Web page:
If you are having difficulties in a relationship, you know that you need to have a conversation to resolve your issues. And yet, if you are anything like the rest of us, you really don’t want to.
In my Art of Tough Conversations workshops, right after I lay out all of the benefits of talking through difficult issues with people in your life—clarity, intimacy, opportunity, leadership, and even money—my clients’ immediate reaction is to fight me for why they shouldn’t have to have the conversation. Yes, sometimes we are just more comfortable “hating on” someone than finding our love for and forgiveness of them. And yet anyone who has gone through a difficult, vulnerable conversation with someone to sort out what went wrong and restore the relationship knows it’s worth it.
Yes, you have to let go of control and push through fear, but on the other side is everything you want from relationships.
You’ve probably noticed that in order to be ready to have one of these conversations, you have to be “safe to talk to” or else it will blow up. One of the most frequently asked questions in our workshops is: “How do I get the other person to want to listen to me?” We’ve found that it really helps to acknowledge and apologize for your side of the issue FIRST! It takes two to tango, right?
So I have developed a list of the most popular ways in which you may play a role, without even knowing it!
I’ve been guilty of all of these in the past myself. The key is to catch your role, cop to it, and giggle. That way, others will want to engage with you in discussing sticky issues.
1. You assumed something to be true, and it just isn’t.
For example, you think your colleague at work is just not interested in putting in the required effort on a project you share. This may not be true. Maybe she just sees what’s required and how she can contribute differently than you do. Wouldn’t it be nice if she could read your mind and know what you expect her to do? Unfortunately, that isn’t going to happen anytime soon. Maybe we should stop wishing for mind reading and learn to speak up and ask for the other person’s perspective, too!
2. You are holding the other person to a standard you could never meet.
You ask yourself, “Why can’t s/he just…[fill in the blank: show up on time, be honest, do what he says]?”
Ask yourself: Do you completely practice what you preach? One tricky thing about us humans is that, sometimes, we hang around people who have the same bad habits we do, but theirs are a little worse, which makes us feel a little better. The truth is that we’re actually peas in a pod.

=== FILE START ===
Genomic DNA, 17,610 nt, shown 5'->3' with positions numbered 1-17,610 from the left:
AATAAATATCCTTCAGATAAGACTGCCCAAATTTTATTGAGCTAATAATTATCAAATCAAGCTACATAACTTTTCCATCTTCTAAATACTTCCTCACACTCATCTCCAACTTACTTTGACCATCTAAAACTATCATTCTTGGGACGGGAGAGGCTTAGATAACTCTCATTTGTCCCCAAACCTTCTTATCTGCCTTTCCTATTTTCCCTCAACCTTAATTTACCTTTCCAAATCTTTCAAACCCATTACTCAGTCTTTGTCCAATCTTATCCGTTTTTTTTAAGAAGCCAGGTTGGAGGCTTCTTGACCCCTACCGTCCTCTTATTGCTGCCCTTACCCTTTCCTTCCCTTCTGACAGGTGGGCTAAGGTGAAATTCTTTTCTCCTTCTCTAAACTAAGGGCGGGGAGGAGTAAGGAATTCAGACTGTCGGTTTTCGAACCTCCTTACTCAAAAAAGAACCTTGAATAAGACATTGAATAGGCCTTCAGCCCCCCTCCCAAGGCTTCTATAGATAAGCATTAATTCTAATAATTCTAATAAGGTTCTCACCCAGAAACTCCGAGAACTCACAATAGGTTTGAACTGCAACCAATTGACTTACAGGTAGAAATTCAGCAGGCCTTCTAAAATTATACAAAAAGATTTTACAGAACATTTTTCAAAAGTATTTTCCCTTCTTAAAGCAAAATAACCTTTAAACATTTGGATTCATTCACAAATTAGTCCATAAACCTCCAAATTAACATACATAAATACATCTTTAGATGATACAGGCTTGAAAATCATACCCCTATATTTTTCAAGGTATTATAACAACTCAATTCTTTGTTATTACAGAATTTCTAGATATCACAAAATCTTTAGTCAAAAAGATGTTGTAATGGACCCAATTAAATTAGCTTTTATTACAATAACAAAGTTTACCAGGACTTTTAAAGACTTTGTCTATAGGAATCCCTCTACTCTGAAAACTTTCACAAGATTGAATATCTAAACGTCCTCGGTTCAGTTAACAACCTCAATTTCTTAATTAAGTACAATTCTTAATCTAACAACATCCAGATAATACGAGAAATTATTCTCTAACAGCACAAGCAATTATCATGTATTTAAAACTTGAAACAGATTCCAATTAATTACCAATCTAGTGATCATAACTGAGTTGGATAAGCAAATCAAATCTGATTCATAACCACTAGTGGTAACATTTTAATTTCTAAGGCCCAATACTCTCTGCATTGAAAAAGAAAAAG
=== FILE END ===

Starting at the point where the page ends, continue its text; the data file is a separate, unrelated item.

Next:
You might be doing exactly what you accuse the other person of. Maybe your husband seems to be shutting you out. But might you, too, have stopped giving him what he wants or likes, like praise, appreciation, or sex? Possibly, you’re shutting him out, too. Oh, the irony of what we hold grudges about!
See why I said that giggling is important?
3. You make the other person responsible for advising you or making decisions for you and then resent them when it doesn’t go well.
For example, I was so mad at my husband for what I perceived to be poor handling of our home renovation, until he offered to turn responsibility for the project over to me! The moment I contemplated all that responsibility and headache, I shut up and started to be grateful instead of criticizing. You can’t put someone in charge of decisions and implementation and then critique and complain about their decisions. Not only will it cause discord, but it will undermine all future ability to delegate, which you will REGRET!
If you are, right now, mad at someone for making a decision you should have been making for yourself or grumbling over someone’s leadership role that you could have taken on yourself, it’s time to giggle and then apologize!
4. You secretly like or benefit from the other person’s “weakness.”
Maybe you complain about how selfish or irresponsible a sibling is, all the while enjoying how good you look by comparison. Or you are annoyed that your boss missed a meeting with you, yet you enjoyed the free time and avoiding whatever topic you needed to discuss. Or you hate your mom for not listening to you, but you’d actually rather never share deeply about yourself anyway.
I call all of these roles “twists” because they appear, or shall I say we represent them, in one way, when in actuality something very different is going on. It can be uncomfortable to cop to your part in a mess or a troubled relationship, but once you get over the slightly awkward hump of acknowledging one of these twists, it gets remarkably easier.
Try it and tell us how it goes. Which twist is your biggest bugaboo?
As an executive at Handel Group® Life Coaching and a Senior Coach, Laurie Gerber spreads her message of empowerment through live international events, one-on-one coaching, virtual coaching courses, blogs, and in TV and radio appearances.
The Handel Method teaches how to live from and honor your highest ideals and values. It is taught at universities such as MIT, NYU, and Stanford, companies such as Vogue, The New York Times, Sony, AOL, and Conde Nast, and development centers such as Kripalu, Esalen, Menla, and Equinox. Handel Group® Life Coaching was featured on MTV’s True Life Special, I’m Getting a Second Chance, and A&E’s, The Marriage Test.
*Image courtesy of Tony Fischer Photography,